Skip to content

What’s a “Pyo” and Why Should I Be Concerned


“Pyo” is how some veterinary staff refer to a pyometra, an infection of the female’s uterus.  Today, I tentatively diagnosed two of these infections – both older female dogs that had not been spayed.  The diagnosis is said to be tentative because prior to surgery, you can only observe the preponderance of symptoms (with test results that are consistent with but not diagnostic of infection) and conclude that it’s most likely a pyometra.

What are the symptoms?  Not every pet will display the same symptoms, and the symptoms are general enough that they could be signs of other illnesses and diseases as well.  Many dogs will be brought in because the owners see a vaginal discharge, but there does not have to be a discharge present in every dog that has an infected uterus.  Most dogs will be lethargic with decreased appetites, some will have vomiting and diarrhea, and others will also have excess urination and/or thirst.  (Note that the discussion is focusing more on dogs, since we rarely see female cats with a diagnosis of pyometra.)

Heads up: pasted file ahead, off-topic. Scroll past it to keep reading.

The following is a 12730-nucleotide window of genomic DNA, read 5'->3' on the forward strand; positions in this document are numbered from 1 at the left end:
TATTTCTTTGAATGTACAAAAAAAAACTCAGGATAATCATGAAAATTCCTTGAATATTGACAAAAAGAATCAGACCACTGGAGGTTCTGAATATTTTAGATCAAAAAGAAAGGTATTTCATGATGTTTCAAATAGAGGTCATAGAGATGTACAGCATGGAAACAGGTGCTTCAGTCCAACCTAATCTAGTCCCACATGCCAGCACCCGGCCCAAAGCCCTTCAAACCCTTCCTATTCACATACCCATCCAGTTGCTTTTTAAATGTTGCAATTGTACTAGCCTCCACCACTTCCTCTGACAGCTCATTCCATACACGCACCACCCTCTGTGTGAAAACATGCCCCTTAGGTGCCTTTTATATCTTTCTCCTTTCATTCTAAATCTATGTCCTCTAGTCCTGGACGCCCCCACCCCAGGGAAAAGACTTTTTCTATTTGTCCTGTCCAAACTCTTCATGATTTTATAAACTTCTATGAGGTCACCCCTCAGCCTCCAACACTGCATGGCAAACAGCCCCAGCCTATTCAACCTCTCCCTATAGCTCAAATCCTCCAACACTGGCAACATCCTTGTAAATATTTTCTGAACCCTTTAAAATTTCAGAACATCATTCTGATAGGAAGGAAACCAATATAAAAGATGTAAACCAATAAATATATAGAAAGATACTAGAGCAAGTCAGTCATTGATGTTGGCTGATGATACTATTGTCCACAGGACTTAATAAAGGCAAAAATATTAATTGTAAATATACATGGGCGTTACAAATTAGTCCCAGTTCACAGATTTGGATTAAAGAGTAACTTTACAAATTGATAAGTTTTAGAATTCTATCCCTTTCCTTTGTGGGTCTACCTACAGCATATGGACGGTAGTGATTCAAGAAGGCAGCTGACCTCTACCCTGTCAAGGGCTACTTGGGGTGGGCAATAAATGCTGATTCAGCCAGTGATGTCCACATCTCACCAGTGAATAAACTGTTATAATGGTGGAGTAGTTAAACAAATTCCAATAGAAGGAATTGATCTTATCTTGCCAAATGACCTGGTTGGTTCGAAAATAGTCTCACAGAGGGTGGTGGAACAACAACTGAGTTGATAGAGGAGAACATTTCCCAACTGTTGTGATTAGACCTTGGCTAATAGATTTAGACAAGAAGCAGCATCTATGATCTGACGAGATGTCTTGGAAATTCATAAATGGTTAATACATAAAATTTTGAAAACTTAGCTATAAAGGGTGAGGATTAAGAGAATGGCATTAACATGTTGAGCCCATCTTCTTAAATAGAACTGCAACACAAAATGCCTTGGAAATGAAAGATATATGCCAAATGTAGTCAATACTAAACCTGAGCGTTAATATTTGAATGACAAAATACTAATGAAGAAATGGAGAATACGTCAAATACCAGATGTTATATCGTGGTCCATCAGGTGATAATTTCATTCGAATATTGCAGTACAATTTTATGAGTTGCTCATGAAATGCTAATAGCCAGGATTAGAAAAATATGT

What do we do when we suspect pyometra as one of the possible diagnoses?  At West Kendall Animal Hospital, we’ll perform a basic work-up: a CBC (complete blood count), blood chemistries and Xray, and sometimes a urinalysis.  While a normal CBC does not rule-out a pyometra, many times we’ll see an abnormal white blood count.  Blood chemistries usually show elevated kidney and possibly elevated liver enzymes.  On Xray, we’ll possibly see an enlarged uterus.

So how do we treat a pyometra?  While only rarely can there be a medical (i.e., non-surgical) solution for pets that are “reproductively valuable,” surgery is almost always the preferred treatment.  For most dogs the surgical procedure is a spay (ovariohysterectomy, or removal of the female reproductive organs).